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5 things we learned at Training Camp (8/8)

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Giants.com highlights five takeaways from Tuesday's press conferences:

1. INJURY UPDATES

Sunday marked the second off day for the Giants since the team reported for training camp on July 27th. After returning to work yesterday in shoulder pads, Big Blue cranked it up on Tuesday for a two-plus hour practice in full pads.


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Afterwards, head coach Ben McAdoo provided an update on several players battling some injuries. Defensive tackle Robert Thomas (soreness) and linebacker Mark Herzlich (stinger) have each missed the past two practices. Defensive back Mykkele Thompson is out with a quad, and rookie defensive end Avery Moss left today's practice with what McAdoo described as a shoulder injury. Wide receiver Sterling Shepard was back on the field for the second consecutive day but was limited. Fellow wide receiver Tavarres King remained sidelined with an ankle injury.

2. OFFENSE RESPONDED AFTER MONDAY

During Monday's practice, the Giants defense held the offense from scoring on three consecutive drives in two-minute drill situations. The offense responded today, including a game-winning drive by the first team. Eli Manning hit rookie tight end Evan Engram in the seam for the score that moved the offense within a point. On the two-point conversion, Brandon Marshall beat Janoris Jenkins on a double-move, and Manning hit Marshall in the back corner of the end zone.

"It's a drill that was simulated after our two-score plan," McAdoo said. "So we're down by ten, we kick the field goal first, you come out and go down for the touchdown for the possible two-point conversion to either win or tie the game depending on the score. The first group made a nice play and had a chance to get the ball in the end zone there. Then Brandon [Marshall] ran a nice double-move there for the two-point play, so that was good to see."

3. THIS DEFENSE LOVES TO COMPETE

Jenkins didn't seem too bothered after practice when asked about the two-point conversion play with Marshall, saying the offense is going to make their fair share of plays.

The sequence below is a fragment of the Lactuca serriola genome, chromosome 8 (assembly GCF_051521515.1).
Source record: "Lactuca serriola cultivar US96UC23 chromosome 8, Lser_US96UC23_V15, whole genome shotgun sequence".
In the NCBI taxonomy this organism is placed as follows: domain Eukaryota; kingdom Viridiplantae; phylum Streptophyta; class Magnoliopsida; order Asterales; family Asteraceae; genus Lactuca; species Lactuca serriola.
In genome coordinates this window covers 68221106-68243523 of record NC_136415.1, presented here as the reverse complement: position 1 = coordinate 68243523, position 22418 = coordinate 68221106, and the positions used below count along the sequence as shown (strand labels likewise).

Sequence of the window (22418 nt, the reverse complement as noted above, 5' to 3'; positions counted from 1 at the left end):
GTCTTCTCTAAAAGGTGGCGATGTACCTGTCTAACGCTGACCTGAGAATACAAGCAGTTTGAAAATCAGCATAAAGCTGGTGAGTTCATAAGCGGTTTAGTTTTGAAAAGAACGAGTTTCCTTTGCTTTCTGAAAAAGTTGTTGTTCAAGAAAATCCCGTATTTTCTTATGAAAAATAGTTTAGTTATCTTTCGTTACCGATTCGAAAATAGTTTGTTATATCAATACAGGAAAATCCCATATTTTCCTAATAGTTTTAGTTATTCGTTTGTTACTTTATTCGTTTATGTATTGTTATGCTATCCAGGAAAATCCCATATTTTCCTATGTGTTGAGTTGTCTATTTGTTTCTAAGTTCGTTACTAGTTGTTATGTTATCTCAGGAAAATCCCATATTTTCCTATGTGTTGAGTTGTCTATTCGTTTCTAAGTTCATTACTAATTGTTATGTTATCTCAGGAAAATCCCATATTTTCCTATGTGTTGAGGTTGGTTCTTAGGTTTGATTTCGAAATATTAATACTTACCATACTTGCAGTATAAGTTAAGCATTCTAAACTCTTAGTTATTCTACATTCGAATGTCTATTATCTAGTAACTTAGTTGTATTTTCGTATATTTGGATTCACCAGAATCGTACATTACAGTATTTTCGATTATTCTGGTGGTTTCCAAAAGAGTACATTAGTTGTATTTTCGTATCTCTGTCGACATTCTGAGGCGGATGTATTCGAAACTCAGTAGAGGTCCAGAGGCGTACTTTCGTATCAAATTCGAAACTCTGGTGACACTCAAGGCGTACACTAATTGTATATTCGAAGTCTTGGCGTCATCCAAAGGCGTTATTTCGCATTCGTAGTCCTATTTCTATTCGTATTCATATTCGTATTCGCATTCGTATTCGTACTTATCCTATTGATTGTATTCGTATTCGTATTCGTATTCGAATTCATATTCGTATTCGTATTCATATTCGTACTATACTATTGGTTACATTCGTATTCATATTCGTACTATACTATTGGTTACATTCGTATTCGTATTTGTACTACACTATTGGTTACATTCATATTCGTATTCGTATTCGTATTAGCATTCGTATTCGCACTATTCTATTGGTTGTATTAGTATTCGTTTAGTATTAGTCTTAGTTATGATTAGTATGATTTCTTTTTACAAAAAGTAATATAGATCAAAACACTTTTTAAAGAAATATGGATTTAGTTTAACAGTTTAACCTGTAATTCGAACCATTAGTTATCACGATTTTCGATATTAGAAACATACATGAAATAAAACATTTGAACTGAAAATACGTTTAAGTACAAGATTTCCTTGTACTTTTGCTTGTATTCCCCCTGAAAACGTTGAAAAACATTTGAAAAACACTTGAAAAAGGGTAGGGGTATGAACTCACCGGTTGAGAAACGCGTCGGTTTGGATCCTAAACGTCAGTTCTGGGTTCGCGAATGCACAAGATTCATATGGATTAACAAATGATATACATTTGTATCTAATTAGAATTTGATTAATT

"It's cool, man," Jenkins said. "We have to understand they're going to make plays. What you guys (the media) call it, we don't call it beat. We call it competing. You have to finish a certain type of way in practice, so that's how I push back."

Added Jenkins: "You get to compete with different types of guys. Quick guys, big guys, fast guys strong guys… and then you get to work on technique and fundamentals. I feel like with the receiving corps that we have, we get to work on all of that."

4. JENKINS ON APPLE: HE CAN BE SPECIAL

It may seem like Jackrabbit is still a young player because he's only entering his second season with the Giants. But the six-year veteran who made his first career Pro Bowl in 2016 is one of the more experienced defensive backs on the Giants roster. Jenkins was asked after practice about the progress he sees in second-year corner Eli Apple and how good he can become.

"Oh, he can be good," Jenkins said. "As a matter of fact, he can be special. He's long, he's physical, he's fast. But once again, it's about fine-tuning the details of the game and understand what's coming and understanding formation. And once he gets that down, I think he'll be pretty special."

5. RUNNING GAME MAKING STRIDES

Veteran running back Shane Vereen spoke yesterday about his eagerness to return to the field after missing most of last season with a triceps injury. Vereen and the rest of the backfield will finally get a chance this Friday when the Giants host the Pittsburgh Steelers in their first preseason game. The Giants run game finished 30th in yards per carry (3.5) and 29th in rushing yards per game (88.3) last season. Even though they have yet to play a preseason game yet, coaches and players are seeing enough progress in camp to expect more production in 2017.

"I think the offensive line is developing confidence in each other coming off the ball," McAdoo said. "The tight end group is improving, and that helps. [Paul] Perkins is a young back who's grown but we have some other young backs who aren't afraid to hit the hole. There have been some shots of the offense knocking a hole in the defense and that's encouraging."

"I think we just understand the run game as a whole better," Richburg added. "We've had time in the offseason to talk about it and think it over, go over some things that didn't go well last year and put those things into practice this year. I think we've made some good strides so far."

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